You're right — there is no difference between those two pronouns on the surface.
If all I had was « Elle m'a demandé » I would assume me was a direct object. "She asked for me."
If me were meant to be the indirect object, you would probably see a phrase like one of these instead:
Elle me l'a demandé. She asked me for it.
Elle (l')a demandé à moi. She asked me (and not someone else).
When demander has both a direct and an indirect object, the direct object is the thing being requested and the indirect object is the addressee:
Elle m'a demandé une lettre de recommandation. She asked me for a reference letter.
Elle me l'a demandée. She asked me for it (=the letter).
In both cases, it's clear that me is indirect because there's an unambiguous direct object.
So what if you only have one? The direct object alone works pretty well.
Elle a demandé un verre d'eau. She asked for a glass of water.
Elle l'a demandé. She asked for it.
The indirect object alone feels more unfinished without further context.
Elle lui a demandé. She asked him.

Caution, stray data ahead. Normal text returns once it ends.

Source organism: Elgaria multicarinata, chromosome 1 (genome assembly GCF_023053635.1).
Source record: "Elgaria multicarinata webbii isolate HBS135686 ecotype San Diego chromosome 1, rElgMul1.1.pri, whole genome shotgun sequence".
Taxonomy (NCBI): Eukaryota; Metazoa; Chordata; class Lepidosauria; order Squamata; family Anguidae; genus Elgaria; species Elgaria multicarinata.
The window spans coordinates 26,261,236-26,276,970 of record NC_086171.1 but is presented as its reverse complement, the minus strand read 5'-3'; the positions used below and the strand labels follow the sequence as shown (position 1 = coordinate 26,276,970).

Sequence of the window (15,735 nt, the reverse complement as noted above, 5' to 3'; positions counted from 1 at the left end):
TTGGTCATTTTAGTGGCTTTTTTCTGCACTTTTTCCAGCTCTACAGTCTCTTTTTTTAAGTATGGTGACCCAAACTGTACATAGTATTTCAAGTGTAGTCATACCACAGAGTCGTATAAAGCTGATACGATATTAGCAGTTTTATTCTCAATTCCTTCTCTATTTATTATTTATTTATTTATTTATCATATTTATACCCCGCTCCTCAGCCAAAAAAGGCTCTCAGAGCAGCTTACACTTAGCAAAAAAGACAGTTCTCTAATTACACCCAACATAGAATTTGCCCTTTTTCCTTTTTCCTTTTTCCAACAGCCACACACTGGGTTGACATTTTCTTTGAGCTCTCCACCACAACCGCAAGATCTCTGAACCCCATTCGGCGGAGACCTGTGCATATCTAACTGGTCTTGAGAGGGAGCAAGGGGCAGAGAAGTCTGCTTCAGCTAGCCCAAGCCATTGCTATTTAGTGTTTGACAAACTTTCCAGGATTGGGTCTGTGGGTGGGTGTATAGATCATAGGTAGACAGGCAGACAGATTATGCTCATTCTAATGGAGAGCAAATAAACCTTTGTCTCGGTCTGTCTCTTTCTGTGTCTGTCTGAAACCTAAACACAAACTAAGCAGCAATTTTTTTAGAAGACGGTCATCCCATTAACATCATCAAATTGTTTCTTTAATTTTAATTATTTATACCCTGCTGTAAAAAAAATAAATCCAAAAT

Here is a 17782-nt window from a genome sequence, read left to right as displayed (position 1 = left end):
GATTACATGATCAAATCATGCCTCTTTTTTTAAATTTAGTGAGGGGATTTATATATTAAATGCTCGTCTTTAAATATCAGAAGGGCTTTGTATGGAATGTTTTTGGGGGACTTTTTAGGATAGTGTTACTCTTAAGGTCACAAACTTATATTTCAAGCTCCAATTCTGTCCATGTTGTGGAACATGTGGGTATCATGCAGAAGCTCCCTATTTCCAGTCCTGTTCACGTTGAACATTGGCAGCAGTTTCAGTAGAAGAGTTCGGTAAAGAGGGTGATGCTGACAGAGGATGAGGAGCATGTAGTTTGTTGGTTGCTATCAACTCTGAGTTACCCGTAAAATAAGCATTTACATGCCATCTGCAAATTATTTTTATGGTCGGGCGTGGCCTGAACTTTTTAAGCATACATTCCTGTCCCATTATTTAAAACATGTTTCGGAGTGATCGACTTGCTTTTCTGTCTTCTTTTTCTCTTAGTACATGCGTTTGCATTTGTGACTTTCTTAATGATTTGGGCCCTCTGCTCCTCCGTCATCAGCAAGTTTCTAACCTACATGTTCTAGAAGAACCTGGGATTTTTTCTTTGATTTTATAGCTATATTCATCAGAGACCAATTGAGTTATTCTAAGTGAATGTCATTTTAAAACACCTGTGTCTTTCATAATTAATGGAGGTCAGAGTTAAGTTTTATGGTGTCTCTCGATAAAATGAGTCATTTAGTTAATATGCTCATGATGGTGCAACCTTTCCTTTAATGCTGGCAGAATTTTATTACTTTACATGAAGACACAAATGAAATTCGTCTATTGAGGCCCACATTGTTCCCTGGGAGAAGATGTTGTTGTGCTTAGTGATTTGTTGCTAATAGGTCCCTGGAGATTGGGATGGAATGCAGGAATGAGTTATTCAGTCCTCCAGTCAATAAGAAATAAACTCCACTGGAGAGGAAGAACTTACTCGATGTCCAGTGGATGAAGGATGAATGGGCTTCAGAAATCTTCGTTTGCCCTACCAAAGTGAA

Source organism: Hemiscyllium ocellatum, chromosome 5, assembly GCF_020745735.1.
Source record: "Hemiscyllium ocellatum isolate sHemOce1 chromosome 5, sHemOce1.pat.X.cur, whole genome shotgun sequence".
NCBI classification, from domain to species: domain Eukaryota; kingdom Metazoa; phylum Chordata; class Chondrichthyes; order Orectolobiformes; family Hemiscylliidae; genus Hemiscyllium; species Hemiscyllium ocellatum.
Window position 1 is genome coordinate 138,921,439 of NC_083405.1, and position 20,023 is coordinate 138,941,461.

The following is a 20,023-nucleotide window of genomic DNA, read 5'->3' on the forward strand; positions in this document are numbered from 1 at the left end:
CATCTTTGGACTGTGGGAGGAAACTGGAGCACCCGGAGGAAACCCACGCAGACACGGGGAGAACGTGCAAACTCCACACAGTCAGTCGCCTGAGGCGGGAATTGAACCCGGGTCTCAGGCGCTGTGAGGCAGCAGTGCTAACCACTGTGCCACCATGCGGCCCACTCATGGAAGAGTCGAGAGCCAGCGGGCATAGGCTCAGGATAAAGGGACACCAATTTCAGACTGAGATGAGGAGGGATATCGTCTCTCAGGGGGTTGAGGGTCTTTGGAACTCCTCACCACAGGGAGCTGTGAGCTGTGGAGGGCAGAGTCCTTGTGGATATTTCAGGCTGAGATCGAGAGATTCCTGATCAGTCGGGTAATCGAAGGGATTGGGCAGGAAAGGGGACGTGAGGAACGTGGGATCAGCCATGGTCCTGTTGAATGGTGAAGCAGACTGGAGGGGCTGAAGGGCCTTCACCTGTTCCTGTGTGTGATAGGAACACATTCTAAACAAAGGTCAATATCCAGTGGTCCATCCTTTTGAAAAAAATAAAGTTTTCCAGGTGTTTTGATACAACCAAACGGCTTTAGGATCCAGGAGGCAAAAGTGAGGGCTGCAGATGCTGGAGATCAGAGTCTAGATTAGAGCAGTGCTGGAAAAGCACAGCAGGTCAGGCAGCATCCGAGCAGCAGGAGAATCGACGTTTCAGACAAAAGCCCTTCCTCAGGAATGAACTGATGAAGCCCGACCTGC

For what? The direct object would have to have come up earlier to be omitted now.
One situation might be if you were stressing who was asked — but then you would use the disjoint at the end of the sentence:
Hier il a demandé à Jeanne si elle était célibataire. Yesterday he asked Joan if she was single.
il m'a demandé → il a demandé à moi ! Huh? No, he asked me!
Another example might be if you're stressing the action of asking:
Elle aurait dû demander à toi si ça serait OK. She should have asked you if that would be okay.
→ Ben oui, elle m'a demandé en fait. Actually, she did ask me.
This does look like your example sentence, and is fairly unambiguous.
But since you need some context to make that work, if I encountered « Elle m'a demandé » in the wild, I'd assume me was the direct object.
This is even more true when you consider that the above sentence is more likely to come out as this:
Ben oui, elle me l'a demandé en fait. Actually, she did ask me that.
There are two reasons for this. First, as qoba says below, it's to address the exact problem you raise: if you don't include le, you can't be 100% sure about me.
Second, it's just a little more natural in French to include the pronoun le even when the direct object is a whole clause, and even when English would omit it:
As you know, letters are intended to be for current students.
→ Comme vous le savez, les lettres sont destinées aux étudiants actuels.
Then will you help me? — Yes, I will.
→ M'aiderez-vous donc ? — Oui, je le ferai.
So "he asked me" (or anyone else) is pretty unlikely to appear word-for-word in French.